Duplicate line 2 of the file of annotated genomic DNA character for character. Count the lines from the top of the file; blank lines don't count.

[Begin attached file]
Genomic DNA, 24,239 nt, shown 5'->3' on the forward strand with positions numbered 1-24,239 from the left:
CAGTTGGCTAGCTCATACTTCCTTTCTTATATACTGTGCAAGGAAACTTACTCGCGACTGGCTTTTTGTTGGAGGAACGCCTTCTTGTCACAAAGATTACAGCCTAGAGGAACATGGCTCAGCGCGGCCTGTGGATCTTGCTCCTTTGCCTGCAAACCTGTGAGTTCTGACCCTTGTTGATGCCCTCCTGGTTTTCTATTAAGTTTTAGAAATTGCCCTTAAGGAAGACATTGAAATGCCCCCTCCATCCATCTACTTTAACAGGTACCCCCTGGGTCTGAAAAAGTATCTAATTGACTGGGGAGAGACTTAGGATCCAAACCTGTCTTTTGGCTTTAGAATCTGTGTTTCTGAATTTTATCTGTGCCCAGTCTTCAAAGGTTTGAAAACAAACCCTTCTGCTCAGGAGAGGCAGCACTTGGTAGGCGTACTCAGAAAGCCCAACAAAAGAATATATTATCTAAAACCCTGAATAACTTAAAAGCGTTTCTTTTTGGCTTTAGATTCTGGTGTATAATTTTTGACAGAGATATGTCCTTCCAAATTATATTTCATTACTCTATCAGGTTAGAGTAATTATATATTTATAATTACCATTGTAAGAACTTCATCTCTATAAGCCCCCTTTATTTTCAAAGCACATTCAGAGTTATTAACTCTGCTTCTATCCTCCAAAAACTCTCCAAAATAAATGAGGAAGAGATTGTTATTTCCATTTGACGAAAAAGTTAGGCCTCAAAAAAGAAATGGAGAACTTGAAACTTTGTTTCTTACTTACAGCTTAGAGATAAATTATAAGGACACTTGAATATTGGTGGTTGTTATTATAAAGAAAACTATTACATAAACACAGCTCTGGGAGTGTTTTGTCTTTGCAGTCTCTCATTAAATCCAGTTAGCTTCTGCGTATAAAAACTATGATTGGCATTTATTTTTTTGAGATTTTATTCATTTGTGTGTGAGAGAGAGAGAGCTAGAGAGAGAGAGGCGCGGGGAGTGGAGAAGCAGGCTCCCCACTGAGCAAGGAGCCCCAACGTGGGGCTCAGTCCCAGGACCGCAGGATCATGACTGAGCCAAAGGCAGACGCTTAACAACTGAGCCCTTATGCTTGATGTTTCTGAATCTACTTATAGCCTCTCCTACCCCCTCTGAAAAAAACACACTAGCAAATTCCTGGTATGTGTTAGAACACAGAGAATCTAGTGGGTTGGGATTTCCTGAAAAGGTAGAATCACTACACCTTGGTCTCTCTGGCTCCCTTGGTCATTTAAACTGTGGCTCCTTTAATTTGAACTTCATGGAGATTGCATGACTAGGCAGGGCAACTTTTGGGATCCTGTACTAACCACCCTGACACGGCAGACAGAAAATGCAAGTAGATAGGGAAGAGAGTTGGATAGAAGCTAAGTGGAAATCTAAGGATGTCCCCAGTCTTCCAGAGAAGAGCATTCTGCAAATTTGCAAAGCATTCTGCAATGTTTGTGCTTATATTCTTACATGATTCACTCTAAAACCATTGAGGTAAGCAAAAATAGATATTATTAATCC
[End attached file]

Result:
CAGTTGGCTAGCTCATACTTCCTTTCTTATATACTGTGCAAGGAAACTTACTCGCGACTGGCTTTTTGTTGGAGGAACGCCTTCTTGTCACAAAGATTACAGCCTAGAGGAACATGGCTCAGCGCGGCCTGTGGATCTTGCTCCTTTGCCTGCAAACCTGTGAGTTCTGACCCTTGTTGATGCCCTCCTGGTTTTCTATTAAGTTTTAGAAATTGCCCTTAAGGAAGACATTGAAATGCCCCCTCCATCCATCTACTTTAACAGGTACCCCCTGGGTCTGAAAAAGTATCTAATTGACTGGGGAGAGACTTAGGATCCAAACCTGTCTTTTGGCTTTAGAATCTGTGTTTCTGAATTTTATCTGTGCCCAGTCTTCAAAGGTTTGAAAACAAACCCTTCTGCTCAGGAGAGGCAGCACTTGGTAGGCGTACTCAGAAAGCCCAACAAAAGAATATATTATCTAAAACCCTGAATAACTTAAAAGCGTTTCTTTTTGGCTTTAGATTCTGGTGTATAATTTTTGACAGAGATATGTCCTTCCAAATTATATTTCATTACTCTATCAGGTTAGAGTAATTATATATTTATAATTACCATTGTAAGAACTTCATCTCTATAAGCCCCCTTTATTTTCAAAGCACATTCAGAGTTATTAACTCTGCTTCTATCCTCCAAAAACTCTCCAAAATAAATGAGGAAGAGATTGTTATTTCCATTTGACGAAAAAGTTAGGCCTCAAAAAAGAAATGGAGAACTTGAAACTTTGTTTCTTACTTACAGCTTAGAGATAAATTATAAGGACACTTGAATATTGGTGGTTGTTATTATAAAGAAAACTATTACATAAACACAGCTCTGGGAGTGTTTTGTCTTTGCAGTCTCTCATTAAATCCAGTTAGCTTCTGCGTATAAAAACTATGATTGGCATTTATTTTTTTGAGATTTTATTCATTTGTGTGTGAGAGAGAGAGAGCTAGAGAGAGAGAGGCGCGGGGAGTGGAGAAGCAGGCTCCCCACTGAGCAAGGAGCCCCAACGTGGGGCTCAGTCCCAGGACCGCAGGATCATGACTGAGCCAAAGGCAGACGCTTAACAACTGAGCCCTTATGCTTGATGTTTCTGAATCTACTTATAGCCTCTCCTACCCCCTCTGAAAAAAACACACTAGCAAATTCCTGGTATGTGTTAGAACACAGAGAATCTAGTGGGTTGGGATTTCCTGAAAAGGTAGAATCACTACACCTTGGTCTCTCTGGCTCCCTTGGTCATTTAAACTGTGGCTCCTTTAATTTGAACTTCATGGAGATTGCATGACTAGGCAGGGCAACTTTTGGGATCCTGTACTAACCACCCTGACACGGCAGACAGAAAATGCAAGTAGATAGGGAAGAGAGTTGGATAGAAGCTAAGTGGAAATCTAAGGATGTCCCCAGTCTTCCAGAGAAGAGCATTCTGCAAATTTGCAAAGCATTCTGCAATGTTTGTGCTTATATTCTTACATGATTCACTCTAAAACCATTGAGGTAAGCAAAAATAGATATTATTAATCC